Definition of belittle in English:

belittle

verb

[WITH OBJECT]
  • Make (someone or something) seem unimportant.

    ‘this is not to belittle his role’
    ‘she felt belittled’
    • ‘I'm just not in the mood for that snide voice belittling me, yet.’
    • ‘Without belittling the importance of media research, it's time that the rule of the real governed policy as well.’
    • ‘In ignorance, they seek to belittle it and minimise its importance to the individual.’
    • ‘I think she felt it was belittling her loss so I got stuck in and several letters later we got a result.’
    • ‘How sad to hear commentators belittling the march.’
    • ‘I have learnt never to underestimate the worth of young people, nor to ridicule or belittle them.’
    • ‘His wife, Lori, belittles his obsession and ridicules his dreams.’
    • ‘Do you actually feel more manly or powerful after belittling a fellow human?’
    • ‘He was someone else entirely; he sneered at me, belittled me and found every excuse to tear apart anything I liked.’
    • ‘He does not dismiss or belittle the gifts and talents that his Creator endowed to him.’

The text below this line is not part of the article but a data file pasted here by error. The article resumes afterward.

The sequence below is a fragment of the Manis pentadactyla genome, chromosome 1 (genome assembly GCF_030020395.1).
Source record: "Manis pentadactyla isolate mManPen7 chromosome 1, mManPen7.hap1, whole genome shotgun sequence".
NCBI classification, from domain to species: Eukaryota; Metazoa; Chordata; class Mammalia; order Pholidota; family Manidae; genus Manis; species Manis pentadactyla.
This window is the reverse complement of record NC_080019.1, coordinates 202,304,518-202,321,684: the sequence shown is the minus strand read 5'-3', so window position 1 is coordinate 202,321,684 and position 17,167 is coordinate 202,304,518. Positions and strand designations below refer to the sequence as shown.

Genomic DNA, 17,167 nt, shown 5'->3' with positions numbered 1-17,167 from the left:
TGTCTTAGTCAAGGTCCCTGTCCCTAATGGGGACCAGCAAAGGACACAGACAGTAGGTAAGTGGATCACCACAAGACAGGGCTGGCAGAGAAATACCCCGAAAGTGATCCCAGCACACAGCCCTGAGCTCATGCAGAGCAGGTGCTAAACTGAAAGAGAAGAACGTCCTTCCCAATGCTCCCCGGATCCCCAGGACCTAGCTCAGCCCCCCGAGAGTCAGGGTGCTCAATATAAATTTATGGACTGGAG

• ‘If you belittle their opinions or dismiss their problems, they'll stop talking to you.’
    • ‘I know I make fun of it all the time but this is not to be mistaken for belittling the courage of all those who participate.’
    • ‘I am also provoked to wonder about the moral framework of someone who belittles his friends in public.’
    • ‘When he spoke of a sign of personal virtue, he seemed to be belittling the importance of conservation.’
    • ‘Worse, mom constantly ridiculed Betty, belittling her long nose and unkempt manner of dress.’
    • ‘He gets off to a bad start by belittling the category and the nominees.’
    • ‘There is no point in ignoring our history or belittling our heritage.’
    • ‘She constantly criticizes and belittles the husband in screaming tones.’
    • ‘My purpose here is not to qualify my message by belittling science.’
    • ‘Her father bullies and belittles her - which may be why she takes a liking to Peter.’
    disparage, denigrate, run down, deprecate, depreciate, downgrade, play down, trivialize, minimize, make light of, treat lightly, undervalue, underrate, underestimate
    scoff at, sneer at, laugh at, laugh off, mock, ridicule, deride, dismiss, scorn, pour scorn on, cast aspersions on, discredit, vilify, defame, decry, criticize, condemn, censure, abuse, malign, revile
    slur
    do down, do a hatchet job on, take to pieces, pull apart, pick holes in, drag through the mud, have a go at, hit out at, knock, slam, pan, bash, bad-mouth, pooh-pooh, look down one's nose at
    rubbish, slate, slag off
    hold cheap
    asperse, derogate, misprize, minify
    View synonyms

Origin

Late 18th century: a coinage of Thomas Jefferson originally meaning diminish in size, make small; the current sense dates from the very end of the 18th century.

Pronunciation:

belittle

/bəˈlidl/